This June I traveled to the Writing Beyond the Academy writing workshop at the Collegeville Institute to spend a week revising—from the Latin revisere, meaning “to look at again”—an essay on Flannery O’Connor and vision. In that time, however, I frequently found myself looking at my surroundings through the eyes of another midcentury Catholic writer named Betty Wahl (1924–1988). Wahl grew up in the area where the Collegeville Institute is located, graduated from the College of Saint Benedict in 1945, and lived nearby for many years while her husband, J. F. Powers, taught at Saint John’s University. Almost a decade before, I had put together an edition of Wahl’s short stories for my master’s thesis, and then shelved plans for a book while I pursued my doctorate. So she was in the back of my mind as I headed to Minnesota, but only in a vague way. My memories of her work weren’t fresh.
It came as a surprise, then, to find that as I walked around campus, words from her stories and letters kept floating up from whatever murky depths they’d been lying fallow in for years. Wahl was proud of being a builder’s daughter, and her astute descriptions of the built environment at Saint John’s made her a good tour guide. In one essay she recalled falling “asleep to the sound of the cement mixer” as a child, and said that “the smell of wet cement is redolent of happy memories.” But that didn’t make her an automatic admirer of the striking Abbey Church, designed by Marcel Breuer in 1954. “Concrete remains gray, drab, and heavy,” Wahl mused, “the color of November, and I cannot like the Breuer church.”1 But this summer, every time I walked into the Abbey Church, different words from Wahl popped into my head—how it spoke to her “of the Hoover Dam and a thousand WPA projects”—and I couldn’t help but like the church, because it made me smile. As did the thought of her and Powers sitting in the balcony, years ago, wryly thinking of the aesthetics and acoustics around them as one more cross to bear.2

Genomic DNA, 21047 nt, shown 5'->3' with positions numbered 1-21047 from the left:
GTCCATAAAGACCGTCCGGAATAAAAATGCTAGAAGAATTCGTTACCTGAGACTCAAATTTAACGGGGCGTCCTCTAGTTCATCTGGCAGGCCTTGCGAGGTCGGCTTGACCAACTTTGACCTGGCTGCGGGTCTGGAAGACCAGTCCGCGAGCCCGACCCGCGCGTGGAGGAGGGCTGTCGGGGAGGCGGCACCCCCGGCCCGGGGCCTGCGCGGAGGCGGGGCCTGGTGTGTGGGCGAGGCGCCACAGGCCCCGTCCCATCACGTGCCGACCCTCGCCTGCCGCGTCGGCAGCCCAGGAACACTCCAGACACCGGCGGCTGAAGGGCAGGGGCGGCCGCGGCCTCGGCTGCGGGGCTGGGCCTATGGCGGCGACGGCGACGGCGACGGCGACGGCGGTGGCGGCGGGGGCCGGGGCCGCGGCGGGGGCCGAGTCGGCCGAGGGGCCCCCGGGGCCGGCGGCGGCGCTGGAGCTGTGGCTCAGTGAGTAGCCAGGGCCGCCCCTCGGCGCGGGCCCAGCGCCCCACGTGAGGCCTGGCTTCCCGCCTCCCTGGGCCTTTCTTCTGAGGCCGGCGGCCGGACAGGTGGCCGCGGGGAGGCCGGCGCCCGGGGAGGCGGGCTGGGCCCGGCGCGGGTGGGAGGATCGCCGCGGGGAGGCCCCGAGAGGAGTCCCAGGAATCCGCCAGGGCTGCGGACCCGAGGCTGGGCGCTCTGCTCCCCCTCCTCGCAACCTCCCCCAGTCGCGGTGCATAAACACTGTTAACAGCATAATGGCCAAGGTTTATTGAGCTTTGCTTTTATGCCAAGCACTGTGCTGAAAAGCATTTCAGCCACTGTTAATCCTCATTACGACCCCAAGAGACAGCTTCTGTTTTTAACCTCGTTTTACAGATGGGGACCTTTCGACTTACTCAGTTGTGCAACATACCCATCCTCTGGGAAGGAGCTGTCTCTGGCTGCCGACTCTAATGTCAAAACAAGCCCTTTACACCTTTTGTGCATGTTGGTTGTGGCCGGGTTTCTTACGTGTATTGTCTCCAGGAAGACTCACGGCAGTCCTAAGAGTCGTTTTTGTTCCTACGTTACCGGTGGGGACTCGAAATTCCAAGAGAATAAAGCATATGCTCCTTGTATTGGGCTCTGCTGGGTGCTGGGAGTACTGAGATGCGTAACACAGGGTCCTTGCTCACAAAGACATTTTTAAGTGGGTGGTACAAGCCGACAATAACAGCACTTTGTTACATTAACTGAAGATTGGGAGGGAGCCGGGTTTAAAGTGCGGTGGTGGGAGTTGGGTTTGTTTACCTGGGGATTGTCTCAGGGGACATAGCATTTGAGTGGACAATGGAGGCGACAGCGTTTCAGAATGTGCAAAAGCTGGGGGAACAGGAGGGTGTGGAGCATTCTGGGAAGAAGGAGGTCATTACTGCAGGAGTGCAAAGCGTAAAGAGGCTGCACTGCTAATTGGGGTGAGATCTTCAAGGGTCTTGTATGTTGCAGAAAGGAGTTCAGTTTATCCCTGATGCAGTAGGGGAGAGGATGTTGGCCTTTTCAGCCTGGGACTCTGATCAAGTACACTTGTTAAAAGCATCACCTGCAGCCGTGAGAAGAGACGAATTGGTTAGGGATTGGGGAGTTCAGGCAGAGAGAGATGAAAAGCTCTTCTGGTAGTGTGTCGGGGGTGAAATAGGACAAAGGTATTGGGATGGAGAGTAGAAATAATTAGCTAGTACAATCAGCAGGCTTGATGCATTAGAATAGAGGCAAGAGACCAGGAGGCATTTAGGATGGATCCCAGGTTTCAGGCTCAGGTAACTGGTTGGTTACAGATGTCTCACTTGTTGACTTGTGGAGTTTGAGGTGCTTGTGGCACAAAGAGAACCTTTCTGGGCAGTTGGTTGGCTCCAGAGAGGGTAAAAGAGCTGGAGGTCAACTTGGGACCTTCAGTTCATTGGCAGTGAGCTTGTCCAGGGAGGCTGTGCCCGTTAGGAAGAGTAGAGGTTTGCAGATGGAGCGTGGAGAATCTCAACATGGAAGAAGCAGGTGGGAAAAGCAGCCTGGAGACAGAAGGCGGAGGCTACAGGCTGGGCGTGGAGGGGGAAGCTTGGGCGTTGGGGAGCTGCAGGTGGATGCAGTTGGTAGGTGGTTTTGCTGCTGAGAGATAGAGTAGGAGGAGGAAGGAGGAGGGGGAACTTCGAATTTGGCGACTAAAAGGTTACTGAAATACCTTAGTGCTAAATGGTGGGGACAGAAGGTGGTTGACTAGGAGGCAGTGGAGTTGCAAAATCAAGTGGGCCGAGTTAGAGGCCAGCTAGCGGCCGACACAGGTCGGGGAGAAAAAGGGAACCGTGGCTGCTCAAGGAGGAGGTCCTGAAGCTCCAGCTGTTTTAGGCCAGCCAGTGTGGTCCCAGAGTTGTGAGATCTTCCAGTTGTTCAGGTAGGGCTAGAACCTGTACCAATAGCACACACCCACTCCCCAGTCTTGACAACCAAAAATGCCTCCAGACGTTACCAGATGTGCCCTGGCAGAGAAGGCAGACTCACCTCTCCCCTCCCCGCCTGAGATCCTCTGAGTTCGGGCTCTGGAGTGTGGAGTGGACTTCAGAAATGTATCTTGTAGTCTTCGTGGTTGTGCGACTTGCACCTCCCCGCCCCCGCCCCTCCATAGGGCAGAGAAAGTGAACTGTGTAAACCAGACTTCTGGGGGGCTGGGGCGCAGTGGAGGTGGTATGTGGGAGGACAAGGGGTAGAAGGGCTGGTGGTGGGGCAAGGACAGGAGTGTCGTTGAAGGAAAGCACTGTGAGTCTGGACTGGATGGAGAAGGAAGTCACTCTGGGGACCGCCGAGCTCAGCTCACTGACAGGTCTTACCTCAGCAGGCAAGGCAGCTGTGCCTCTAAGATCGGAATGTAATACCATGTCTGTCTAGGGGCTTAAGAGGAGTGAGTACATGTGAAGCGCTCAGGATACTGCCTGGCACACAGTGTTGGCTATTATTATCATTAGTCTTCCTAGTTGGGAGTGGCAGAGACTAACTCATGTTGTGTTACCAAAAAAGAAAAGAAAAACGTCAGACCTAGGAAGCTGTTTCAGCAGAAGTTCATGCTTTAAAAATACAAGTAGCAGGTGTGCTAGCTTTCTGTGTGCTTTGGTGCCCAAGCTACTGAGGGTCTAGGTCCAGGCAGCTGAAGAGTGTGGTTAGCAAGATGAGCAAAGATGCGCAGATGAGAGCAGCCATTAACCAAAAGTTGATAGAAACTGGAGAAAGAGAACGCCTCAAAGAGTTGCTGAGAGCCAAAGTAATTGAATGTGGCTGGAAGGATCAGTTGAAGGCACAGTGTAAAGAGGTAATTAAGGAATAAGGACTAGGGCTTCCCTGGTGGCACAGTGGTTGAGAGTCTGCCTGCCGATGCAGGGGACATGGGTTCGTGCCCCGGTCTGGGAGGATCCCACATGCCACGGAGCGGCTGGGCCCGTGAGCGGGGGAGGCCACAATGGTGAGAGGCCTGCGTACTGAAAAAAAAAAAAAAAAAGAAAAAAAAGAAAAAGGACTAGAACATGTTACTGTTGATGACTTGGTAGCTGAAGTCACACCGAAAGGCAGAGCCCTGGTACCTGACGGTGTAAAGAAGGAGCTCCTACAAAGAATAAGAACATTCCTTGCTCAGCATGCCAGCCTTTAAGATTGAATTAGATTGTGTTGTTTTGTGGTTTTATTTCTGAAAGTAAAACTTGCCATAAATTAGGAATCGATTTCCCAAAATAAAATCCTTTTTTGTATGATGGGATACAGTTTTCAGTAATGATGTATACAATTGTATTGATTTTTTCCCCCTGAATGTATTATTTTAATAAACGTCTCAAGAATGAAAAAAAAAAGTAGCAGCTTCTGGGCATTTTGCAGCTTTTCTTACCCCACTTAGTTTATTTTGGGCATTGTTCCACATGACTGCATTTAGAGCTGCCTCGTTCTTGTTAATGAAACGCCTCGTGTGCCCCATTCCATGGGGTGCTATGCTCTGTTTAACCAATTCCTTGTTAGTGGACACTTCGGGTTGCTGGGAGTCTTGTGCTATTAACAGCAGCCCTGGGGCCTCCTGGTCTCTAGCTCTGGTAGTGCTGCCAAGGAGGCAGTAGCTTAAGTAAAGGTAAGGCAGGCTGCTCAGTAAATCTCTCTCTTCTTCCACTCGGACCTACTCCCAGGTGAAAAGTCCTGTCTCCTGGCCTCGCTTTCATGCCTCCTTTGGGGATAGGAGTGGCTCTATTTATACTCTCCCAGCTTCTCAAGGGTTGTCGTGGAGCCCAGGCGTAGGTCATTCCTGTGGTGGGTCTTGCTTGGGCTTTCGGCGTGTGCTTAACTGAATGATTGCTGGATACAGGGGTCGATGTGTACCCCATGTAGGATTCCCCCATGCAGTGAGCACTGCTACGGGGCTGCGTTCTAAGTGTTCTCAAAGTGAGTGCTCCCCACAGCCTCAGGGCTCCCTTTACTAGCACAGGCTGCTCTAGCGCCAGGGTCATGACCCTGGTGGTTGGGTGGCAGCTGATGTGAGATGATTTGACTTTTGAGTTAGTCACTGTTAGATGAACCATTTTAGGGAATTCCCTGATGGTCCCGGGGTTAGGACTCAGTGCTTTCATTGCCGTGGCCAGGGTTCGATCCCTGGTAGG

In more serious contexts, too, Wahl’s words—words I thought I’d forgotten, but which had apparently seeped into my consciousness—hovered over my time in Collegeville. The seeds of my most recent project might well have been sown when I transcribed a talk Wahl gave in 1980 at the now-defunct Institute for Spirituality. In that talk, she suggests that the primary mission of the prophet—and of the prophetic writer—is “to see and to make others see.”3 Which is, in part, what I set out to argue in my essay on O’Connor.
In the talk Wahl goes on to worry—as did my fellow workshop participants and I—about the ability of contemporary writers to convey their vision in an age of routine imprecision and incorrectness in language. “Every accurate use of a word strengthens that word,” Wahl said, while “habitual inaccuracy makes it hard to be accurate. The tools are all dull.”4 Dorothy Bass, another writer at the Collegeville Institute this June, voiced similar concerns and tried to think about how we can restore the meaning of words, and let tired readers see them anew. She gave as one example her description of the work of step-mothering as both “crucial and crucifying”—that is, both necessary and anguishing—in order to call attention to their shared Latin root, crux, meaning “cross.”
Not only my research interests and my increasing insistence on precision—students laugh when they hear how frequently I consult a dictionary while writing—but even my approach to teaching itself seemed to have its roots in Wahl’s work, and Collegeville. When I got home after the workshop, I took down some boxes from the attic and looked through the manuscripts for To See the Stars, a semi-autobiographical bildungsroman that Wahl had written in her undergraduate days. The novel is set at the fictional Saint Bede’s (which is an awful lot like Saint Ben’s), and it centers on Peggy (“who is partly myself and partly everyone I know,” Wahl admitted). In it, Peggy comes of age thanks to a series of chaste love affairs and a life-changing course on Dante. The Dante course in the novel is taught by Sister Elaine. In real life, it was taught by Sister Mariella Gable, an editor, critic, and early champion of writers including O’Connor, Powers, J. D. Salinger, and John Updike—and, of course, her prize pupil Wahl.